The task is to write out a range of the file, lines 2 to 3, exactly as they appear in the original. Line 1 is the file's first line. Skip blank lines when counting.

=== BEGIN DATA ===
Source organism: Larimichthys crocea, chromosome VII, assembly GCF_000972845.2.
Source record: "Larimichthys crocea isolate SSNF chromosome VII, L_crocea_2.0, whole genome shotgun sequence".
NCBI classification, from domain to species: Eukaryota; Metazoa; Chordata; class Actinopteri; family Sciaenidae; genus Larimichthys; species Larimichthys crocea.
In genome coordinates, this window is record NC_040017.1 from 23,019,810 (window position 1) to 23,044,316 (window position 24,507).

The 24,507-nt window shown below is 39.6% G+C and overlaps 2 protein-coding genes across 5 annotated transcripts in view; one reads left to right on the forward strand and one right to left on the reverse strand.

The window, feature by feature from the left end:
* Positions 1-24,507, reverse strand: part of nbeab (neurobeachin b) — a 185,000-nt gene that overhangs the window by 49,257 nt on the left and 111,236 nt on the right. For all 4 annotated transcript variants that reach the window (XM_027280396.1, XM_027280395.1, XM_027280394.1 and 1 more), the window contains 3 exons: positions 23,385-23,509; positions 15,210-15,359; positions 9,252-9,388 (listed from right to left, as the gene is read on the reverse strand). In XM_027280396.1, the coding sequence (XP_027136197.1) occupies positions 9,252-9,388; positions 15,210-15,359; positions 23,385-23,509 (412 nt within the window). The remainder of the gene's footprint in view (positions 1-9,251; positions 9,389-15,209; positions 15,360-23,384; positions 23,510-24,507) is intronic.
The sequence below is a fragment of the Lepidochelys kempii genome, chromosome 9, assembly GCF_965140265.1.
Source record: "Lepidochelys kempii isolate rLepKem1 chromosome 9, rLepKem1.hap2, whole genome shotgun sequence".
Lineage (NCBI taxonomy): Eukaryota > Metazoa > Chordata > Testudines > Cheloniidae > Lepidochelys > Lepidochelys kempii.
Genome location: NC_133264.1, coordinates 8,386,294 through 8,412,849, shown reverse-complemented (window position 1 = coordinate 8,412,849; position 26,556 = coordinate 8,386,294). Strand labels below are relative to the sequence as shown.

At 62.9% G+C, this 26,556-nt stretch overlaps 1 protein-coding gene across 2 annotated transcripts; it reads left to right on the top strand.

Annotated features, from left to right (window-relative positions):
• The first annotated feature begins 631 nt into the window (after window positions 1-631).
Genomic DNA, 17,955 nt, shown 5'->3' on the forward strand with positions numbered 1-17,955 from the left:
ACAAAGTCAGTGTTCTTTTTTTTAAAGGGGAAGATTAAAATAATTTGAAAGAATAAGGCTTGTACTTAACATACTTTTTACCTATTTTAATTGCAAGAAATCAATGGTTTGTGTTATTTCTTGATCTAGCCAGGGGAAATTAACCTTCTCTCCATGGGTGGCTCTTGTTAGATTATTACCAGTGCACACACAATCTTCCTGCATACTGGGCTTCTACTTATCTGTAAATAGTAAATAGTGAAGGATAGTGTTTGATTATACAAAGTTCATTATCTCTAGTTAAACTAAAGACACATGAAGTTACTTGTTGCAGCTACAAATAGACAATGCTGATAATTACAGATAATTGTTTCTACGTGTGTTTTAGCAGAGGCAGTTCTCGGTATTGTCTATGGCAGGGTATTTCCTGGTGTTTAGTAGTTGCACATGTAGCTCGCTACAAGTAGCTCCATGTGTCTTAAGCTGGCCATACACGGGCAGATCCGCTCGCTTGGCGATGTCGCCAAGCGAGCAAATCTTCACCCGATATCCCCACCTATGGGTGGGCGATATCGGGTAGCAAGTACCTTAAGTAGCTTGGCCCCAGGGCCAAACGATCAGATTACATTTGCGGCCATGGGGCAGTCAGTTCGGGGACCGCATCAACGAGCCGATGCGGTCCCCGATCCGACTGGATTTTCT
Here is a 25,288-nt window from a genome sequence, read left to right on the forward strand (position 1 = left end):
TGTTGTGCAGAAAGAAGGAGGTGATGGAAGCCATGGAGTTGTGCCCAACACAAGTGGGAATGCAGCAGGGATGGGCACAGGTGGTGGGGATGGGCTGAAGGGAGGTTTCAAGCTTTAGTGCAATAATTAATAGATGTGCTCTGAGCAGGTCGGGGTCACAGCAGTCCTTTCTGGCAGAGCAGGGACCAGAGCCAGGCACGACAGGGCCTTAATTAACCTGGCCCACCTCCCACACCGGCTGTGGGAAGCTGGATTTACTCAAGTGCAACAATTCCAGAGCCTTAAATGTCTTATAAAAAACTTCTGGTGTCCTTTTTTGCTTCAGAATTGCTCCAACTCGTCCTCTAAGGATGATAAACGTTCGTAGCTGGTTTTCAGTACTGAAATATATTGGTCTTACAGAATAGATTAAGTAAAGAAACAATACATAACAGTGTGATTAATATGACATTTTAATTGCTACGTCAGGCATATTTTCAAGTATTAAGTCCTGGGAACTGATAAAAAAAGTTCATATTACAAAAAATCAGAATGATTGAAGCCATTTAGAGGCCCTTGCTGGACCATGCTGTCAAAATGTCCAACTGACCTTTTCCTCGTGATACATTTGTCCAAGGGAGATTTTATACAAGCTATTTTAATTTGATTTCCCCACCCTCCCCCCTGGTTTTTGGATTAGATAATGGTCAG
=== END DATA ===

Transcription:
Source record: "Larimichthys crocea isolate SSNF chromosome VII, L_crocea_2.0, whole genome shotgun sequence".
NCBI classification, from domain to species: Eukaryota; Metazoa; Chordata; class Actinopteri; family Sciaenidae; genus Larimichthys; species Larimichthys crocea.